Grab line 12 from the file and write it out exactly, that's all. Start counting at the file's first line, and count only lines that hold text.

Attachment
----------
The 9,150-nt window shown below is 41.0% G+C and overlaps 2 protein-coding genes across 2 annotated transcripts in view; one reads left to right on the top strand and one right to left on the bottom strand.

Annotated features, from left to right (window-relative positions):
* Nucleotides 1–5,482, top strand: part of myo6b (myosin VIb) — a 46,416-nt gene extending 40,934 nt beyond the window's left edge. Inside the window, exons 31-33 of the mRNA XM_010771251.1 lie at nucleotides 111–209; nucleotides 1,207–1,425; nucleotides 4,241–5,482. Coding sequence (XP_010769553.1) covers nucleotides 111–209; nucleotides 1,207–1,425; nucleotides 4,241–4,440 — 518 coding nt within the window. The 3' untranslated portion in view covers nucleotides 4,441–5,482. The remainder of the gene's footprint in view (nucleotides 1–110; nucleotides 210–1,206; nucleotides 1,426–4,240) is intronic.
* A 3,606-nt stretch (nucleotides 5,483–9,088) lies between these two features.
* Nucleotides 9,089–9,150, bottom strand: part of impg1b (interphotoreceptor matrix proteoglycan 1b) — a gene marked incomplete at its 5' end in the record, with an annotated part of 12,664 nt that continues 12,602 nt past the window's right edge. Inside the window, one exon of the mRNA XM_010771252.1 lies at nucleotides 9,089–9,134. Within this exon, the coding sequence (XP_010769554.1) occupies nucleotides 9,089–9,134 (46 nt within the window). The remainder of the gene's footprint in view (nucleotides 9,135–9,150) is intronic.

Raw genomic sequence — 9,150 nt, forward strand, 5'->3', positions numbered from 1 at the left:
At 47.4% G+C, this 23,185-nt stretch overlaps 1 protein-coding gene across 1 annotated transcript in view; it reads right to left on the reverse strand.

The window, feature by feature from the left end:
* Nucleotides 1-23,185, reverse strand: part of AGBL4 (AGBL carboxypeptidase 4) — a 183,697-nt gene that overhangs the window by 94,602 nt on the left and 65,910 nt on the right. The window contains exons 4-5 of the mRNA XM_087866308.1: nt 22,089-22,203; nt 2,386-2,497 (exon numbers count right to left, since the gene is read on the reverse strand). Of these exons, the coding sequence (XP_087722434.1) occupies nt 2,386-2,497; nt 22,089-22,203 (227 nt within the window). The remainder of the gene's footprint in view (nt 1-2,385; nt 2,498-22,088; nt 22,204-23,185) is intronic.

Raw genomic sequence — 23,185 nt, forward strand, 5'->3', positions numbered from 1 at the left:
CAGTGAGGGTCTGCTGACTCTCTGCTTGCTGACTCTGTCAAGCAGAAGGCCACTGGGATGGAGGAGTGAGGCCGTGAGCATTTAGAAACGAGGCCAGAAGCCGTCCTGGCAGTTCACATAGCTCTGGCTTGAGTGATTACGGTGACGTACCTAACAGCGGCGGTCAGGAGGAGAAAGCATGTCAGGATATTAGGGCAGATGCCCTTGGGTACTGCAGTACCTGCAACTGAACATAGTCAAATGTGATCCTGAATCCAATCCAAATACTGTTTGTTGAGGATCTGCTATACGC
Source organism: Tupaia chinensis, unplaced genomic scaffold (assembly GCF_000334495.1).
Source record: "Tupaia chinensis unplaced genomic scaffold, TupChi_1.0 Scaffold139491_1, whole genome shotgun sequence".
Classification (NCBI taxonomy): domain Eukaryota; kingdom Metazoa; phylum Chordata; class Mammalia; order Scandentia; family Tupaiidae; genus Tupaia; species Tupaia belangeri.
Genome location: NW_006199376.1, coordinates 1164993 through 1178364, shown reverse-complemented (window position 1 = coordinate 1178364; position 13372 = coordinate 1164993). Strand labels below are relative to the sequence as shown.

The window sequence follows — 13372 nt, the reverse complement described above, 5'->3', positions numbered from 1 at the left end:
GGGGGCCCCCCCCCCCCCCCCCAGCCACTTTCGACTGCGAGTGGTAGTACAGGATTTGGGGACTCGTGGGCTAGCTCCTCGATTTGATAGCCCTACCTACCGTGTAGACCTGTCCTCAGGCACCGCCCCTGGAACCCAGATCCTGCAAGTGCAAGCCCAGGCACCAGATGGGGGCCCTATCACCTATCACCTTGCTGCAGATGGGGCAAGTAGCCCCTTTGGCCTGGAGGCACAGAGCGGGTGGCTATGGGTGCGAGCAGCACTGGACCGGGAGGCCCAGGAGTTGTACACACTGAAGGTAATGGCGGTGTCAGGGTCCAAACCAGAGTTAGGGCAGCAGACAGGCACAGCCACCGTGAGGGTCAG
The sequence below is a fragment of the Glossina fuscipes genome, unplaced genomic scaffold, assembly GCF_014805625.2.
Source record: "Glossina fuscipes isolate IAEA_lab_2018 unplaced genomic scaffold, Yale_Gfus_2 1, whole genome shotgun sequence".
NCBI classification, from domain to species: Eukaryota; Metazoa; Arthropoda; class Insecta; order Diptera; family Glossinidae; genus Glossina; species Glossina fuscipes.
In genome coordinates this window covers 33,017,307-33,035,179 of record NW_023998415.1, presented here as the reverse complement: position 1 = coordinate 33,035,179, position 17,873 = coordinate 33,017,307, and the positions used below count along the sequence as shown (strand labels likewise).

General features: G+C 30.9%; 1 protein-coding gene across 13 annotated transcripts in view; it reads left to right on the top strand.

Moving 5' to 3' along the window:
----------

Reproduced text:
Source organism: Tupaia chinensis, unplaced genomic scaffold (assembly GCF_000334495.1).